Once, I knew a fine song,
—It is true, believe me,—
It was all of birds,
And I held them in a basket;
When I opened the wicket,
Heavens! They all flew away.
I cried, “Come back, little thoughts!”
But they only laughed.
They flew on
Until they were as
poems & poets
Once, I knew a fine song,
“They tried to bury us. They didn’t know we were seeds.”
I was born among the bodies. I was hurried
forward, and sealed a thin life for myself.
I have shortened my name, and walk with
a limp. I place pebbles in milk
James Tate was the winner of the second Wallace Stevens Award. The $100,000 award recognizes outstanding and proven mastery in the art of poetry. The judges for the 1995 Wallace Stevens Award were John Ashbery, Jorie Graham, and Charles Simic. John Ashbery wrote the following citation.
It seem especially appropriate that James Tate has won this year's Tanning Prize [Wallace Stevens Award]. Dorothea Tanning, who established the prize in 1994, was born in the Midwest and moved to Paris with her husband Max Ernst, one of the founders of the Surrealist movement in painting; Tanning's own paintings are Surrealist, sometimes dark and haunted, but also tinged with eroticism and a witty sensuality. Tate, born in Kansas City, landed in New England where he has developed a homegrown variety of Surrealism almost in his own backyard, which figures frequently in his poetry. Both Tanning and Tate refute the idea of Surrealism as something remote from daily experince, a hermetic art for a
Of late, and perhaps of long, I’ve been trying more experiential approaches to the hours we spend together in the classroom. What is our goal there? In the thicket of writing programs, I sometimes wonder. What seems important to me, more and more, is establishing a collective, collaborative space in which we can explore some of the edges of our interior conditions (which include the emotional, the intellectual, and the spiritual) as well as engage in documentary (socio-, eco-) experiments, and to test those edges against what previous poets have done. As we all know, there are already too many workshop poems in the world eating up available reality (as Robert Creeley once said of Robert Frost). I want to see what other realities we can explore. At the University of Denver, I have the enviable challenge of working with PhD students who have either read nearly everything or are trying to read nearly everything, so I know they’re in the process of figuring out the lineage. What I want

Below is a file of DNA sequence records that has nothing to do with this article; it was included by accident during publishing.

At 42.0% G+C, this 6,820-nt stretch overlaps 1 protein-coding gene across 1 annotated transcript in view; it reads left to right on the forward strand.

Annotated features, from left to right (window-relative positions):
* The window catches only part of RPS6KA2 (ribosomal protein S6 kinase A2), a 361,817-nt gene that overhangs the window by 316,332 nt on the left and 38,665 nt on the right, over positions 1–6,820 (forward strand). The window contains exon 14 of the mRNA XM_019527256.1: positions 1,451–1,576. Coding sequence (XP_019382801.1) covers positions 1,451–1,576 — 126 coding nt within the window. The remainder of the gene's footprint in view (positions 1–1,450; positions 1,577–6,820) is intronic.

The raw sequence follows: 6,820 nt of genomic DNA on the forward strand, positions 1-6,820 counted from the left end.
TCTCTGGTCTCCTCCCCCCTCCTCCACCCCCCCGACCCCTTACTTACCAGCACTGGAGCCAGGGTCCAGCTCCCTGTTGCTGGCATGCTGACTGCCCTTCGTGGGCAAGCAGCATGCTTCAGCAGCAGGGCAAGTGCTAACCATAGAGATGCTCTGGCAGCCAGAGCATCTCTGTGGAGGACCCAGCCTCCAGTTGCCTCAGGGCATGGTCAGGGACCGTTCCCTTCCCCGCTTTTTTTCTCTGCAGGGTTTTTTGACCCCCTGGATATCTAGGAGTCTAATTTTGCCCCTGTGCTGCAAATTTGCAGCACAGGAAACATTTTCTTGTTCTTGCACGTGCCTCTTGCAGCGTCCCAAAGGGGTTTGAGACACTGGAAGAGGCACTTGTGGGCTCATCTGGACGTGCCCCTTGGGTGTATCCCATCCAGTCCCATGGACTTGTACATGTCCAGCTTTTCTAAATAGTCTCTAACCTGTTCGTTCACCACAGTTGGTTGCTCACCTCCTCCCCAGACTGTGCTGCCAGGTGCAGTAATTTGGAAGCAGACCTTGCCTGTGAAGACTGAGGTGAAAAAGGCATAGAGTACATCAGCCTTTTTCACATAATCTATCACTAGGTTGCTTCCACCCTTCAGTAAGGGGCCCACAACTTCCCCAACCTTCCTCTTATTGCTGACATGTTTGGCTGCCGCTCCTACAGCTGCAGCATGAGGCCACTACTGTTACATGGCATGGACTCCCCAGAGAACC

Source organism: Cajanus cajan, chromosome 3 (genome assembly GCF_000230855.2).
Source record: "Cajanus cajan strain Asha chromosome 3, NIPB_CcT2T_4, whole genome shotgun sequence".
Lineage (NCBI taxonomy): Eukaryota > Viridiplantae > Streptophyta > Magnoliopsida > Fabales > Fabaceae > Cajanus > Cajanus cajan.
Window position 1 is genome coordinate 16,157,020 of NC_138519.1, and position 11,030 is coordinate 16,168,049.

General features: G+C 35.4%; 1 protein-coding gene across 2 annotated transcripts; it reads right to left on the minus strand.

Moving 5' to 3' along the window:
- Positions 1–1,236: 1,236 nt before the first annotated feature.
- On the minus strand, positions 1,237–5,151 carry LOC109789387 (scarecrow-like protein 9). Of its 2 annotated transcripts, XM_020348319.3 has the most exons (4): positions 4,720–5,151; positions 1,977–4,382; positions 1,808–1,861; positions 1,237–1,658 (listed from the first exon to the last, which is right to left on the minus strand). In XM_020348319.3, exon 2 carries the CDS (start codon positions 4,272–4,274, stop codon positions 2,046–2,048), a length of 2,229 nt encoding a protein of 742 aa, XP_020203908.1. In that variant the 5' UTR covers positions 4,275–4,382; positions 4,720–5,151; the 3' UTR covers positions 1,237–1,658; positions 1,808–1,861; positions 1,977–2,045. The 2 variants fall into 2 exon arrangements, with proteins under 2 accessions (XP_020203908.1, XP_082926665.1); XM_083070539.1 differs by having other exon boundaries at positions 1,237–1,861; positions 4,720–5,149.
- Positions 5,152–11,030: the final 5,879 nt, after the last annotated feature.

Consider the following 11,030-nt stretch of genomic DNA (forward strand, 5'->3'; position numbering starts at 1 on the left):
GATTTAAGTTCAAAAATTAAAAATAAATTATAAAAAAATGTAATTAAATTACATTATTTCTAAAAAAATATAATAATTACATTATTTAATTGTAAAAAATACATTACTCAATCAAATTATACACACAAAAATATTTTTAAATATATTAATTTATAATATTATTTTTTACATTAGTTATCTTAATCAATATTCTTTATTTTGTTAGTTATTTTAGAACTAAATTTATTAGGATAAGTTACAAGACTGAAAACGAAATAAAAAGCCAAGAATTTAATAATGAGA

lament: A poem or song expressing grief. The lament is powered by a personal sense of loss. The poetry of lamentation, which arose in oral literature alongside heroic poetry, seems to exist in all languages and poetries. One finds it, for example, in ancient Egyptian, in Hebrew, in Chinese, in Sanskrit, in Zulu. A profound grief is formalized as mourning, as in Lamentations 2:10:
The elders of the daughter of Zion sit upon the ground, and keep silence: they have cast up dust upon their heads; they have girded themselves with sackcloth: the virgins of Jerusalem hang down their heads to the ground.
The poetry of intense grief and mourning, such as the Lamentations of Jeremiah or David’s lament for Saul and Jonathan, has its roots in religious feeling and ritual. The Hebrew Bible is filled with both individual laments (a worshiper cries out to Yahweh in times of need) and communal laments, which mourn a larger national calamity.